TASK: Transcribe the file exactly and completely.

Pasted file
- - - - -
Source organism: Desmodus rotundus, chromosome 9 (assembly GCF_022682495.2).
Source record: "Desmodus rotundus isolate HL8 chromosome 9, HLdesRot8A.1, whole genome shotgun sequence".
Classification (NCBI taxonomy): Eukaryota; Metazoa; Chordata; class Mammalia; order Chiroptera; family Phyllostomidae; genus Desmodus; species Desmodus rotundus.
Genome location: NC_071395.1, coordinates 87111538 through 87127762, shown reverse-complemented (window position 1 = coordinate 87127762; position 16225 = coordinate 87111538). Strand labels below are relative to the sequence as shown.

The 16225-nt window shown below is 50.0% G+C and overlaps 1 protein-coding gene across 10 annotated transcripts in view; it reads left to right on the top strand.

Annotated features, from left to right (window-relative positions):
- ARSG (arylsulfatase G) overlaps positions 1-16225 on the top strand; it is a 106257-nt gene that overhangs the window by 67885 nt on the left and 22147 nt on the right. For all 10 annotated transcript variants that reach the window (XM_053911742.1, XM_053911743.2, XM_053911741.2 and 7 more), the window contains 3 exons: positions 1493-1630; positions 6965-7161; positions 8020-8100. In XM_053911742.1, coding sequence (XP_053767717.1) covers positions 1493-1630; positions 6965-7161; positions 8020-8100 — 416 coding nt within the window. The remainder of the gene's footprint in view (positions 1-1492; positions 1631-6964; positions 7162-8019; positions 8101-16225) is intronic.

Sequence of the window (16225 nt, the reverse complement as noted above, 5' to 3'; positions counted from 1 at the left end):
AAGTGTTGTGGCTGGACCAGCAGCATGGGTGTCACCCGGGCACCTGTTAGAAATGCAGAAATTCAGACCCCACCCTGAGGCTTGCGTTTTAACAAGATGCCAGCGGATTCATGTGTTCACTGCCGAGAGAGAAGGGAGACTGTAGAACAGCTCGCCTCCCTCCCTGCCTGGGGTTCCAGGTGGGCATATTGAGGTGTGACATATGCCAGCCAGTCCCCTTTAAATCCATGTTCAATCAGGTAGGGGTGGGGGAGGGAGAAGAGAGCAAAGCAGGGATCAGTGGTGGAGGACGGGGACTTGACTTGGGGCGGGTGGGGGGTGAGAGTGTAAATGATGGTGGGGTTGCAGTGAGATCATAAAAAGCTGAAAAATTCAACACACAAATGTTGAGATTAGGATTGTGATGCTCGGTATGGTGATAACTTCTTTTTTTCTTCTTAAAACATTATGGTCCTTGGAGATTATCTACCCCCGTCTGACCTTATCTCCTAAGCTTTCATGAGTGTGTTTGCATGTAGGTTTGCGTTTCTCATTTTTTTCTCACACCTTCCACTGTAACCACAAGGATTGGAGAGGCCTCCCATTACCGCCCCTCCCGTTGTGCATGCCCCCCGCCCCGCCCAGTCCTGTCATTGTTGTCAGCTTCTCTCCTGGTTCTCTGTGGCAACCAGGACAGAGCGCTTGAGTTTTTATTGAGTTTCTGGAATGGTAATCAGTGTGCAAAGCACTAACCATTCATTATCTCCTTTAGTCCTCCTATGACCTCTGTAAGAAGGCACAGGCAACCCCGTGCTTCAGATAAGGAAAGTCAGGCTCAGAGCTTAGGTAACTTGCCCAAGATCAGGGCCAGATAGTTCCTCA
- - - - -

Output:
Source organism: Desmodus rotundus, chromosome 9 (assembly GCF_022682495.2).
Source record: "Desmodus rotundus isolate HL8 chromosome 9, HLdesRot8A.1, whole genome shotgun sequence".
Classification (NCBI taxonomy): Eukaryota; Metazoa; Chordata; class Mammalia; order Chiroptera; family Phyllostomidae; genus Desmodus; species Desmodus rotundus.
Genome location: NC_071395.1, coordinates 87111538 through 87127762, shown reverse-complemented (window position 1 = coordinate 87127762; position 16225 = coordinate 87111538). Strand labels below are relative to the sequence as shown.

The 16225-nt window shown below is 50.0% G+C and overlaps 1 protein-coding gene across 10 annotated transcripts in view; it reads left to right on the top strand.

Annotated features, from left to right (window-relative positions):
- ARSG (arylsulfatase G) overlaps positions 1-16225 on the top strand; it is a 106257-nt gene that overhangs the window by 67885 nt on the left and 22147 nt on the right. For all 10 annotated transcript variants that reach the window (XM_053911742.1, XM_053911743.2, XM_053911741.2 and 7 more), the window contains 3 exons: positions 1493-1630; positions 6965-7161; positions 8020-8100. In XM_053911742.1, coding sequence (XP_053767717.1) covers positions 1493-1630; positions 6965-7161; positions 8020-8100 — 416 coding nt within the window. The remainder of the gene's footprint in view (positions 1-1492; positions 1631-6964; positions 7162-8019; positions 8101-16225) is intronic.

Sequence of the window (16225 nt, the reverse complement as noted above, 5' to 3'; positions counted from 1 at the left end):
AAGTGTTGTGGCTGGACCAGCAGCATGGGTGTCACCCGGGCACCTGTTAGAAATGCAGAAATTCAGACCCCACCCTGAGGCTTGCGTTTTAACAAGATGCCAGCGGATTCATGTGTTCACTGCCGAGAGAGAAGGGAGACTGTAGAACAGCTCGCCTCCCTCCCTGCCTGGGGTTCCAGGTGGGCATATTGAGGTGTGACATATGCCAGCCAGTCCCCTTTAAATCCATGTTCAATCAGGTAGGGGTGGGGGAGGGAGAAGAGAGCAAAGCAGGGATCAGTGGTGGAGGACGGGGACTTGACTTGGGGCGGGTGGGGGGTGAGAGTGTAAATGATGGTGGGGTTGCAGTGAGATCATAAAAAGCTGAAAAATTCAACACACAAATGTTGAGATTAGGATTGTGATGCTCGGTATGGTGATAACTTCTTTTTTTCTTCTTAAAACATTATGGTCCTTGGAGATTATCTACCCCCGTCTGACCTTATCTCCTAAGCTTTCATGAGTGTGTTTGCATGTAGGTTTGCGTTTCTCATTTTTTTCTCACACCTTCCACTGTAACCACAAGGATTGGAGAGGCCTCCCATTACCGCCCCTCCCGTTGTGCATGCCCCCCGCCCCGCCCAGTCCTGTCATTGTTGTCAGCTTCTCTCCTGGTTCTCTGTGGCAACCAGGACAGAGCGCTTGAGTTTTTATTGAGTTTCTGGAATGGTAATCAGTGTGCAAAGCACTAACCATTCATTATCTCCTTTAGTCCTCCTATGACCTCTGTAAGAAGGCACAGGCAACCCCGTGCTTCAGATAAGGAAAGTCAGGCTCAGAGCTTAGGTAACTTGCCCAAGATCAGGGCCAGATAGTTCCTCA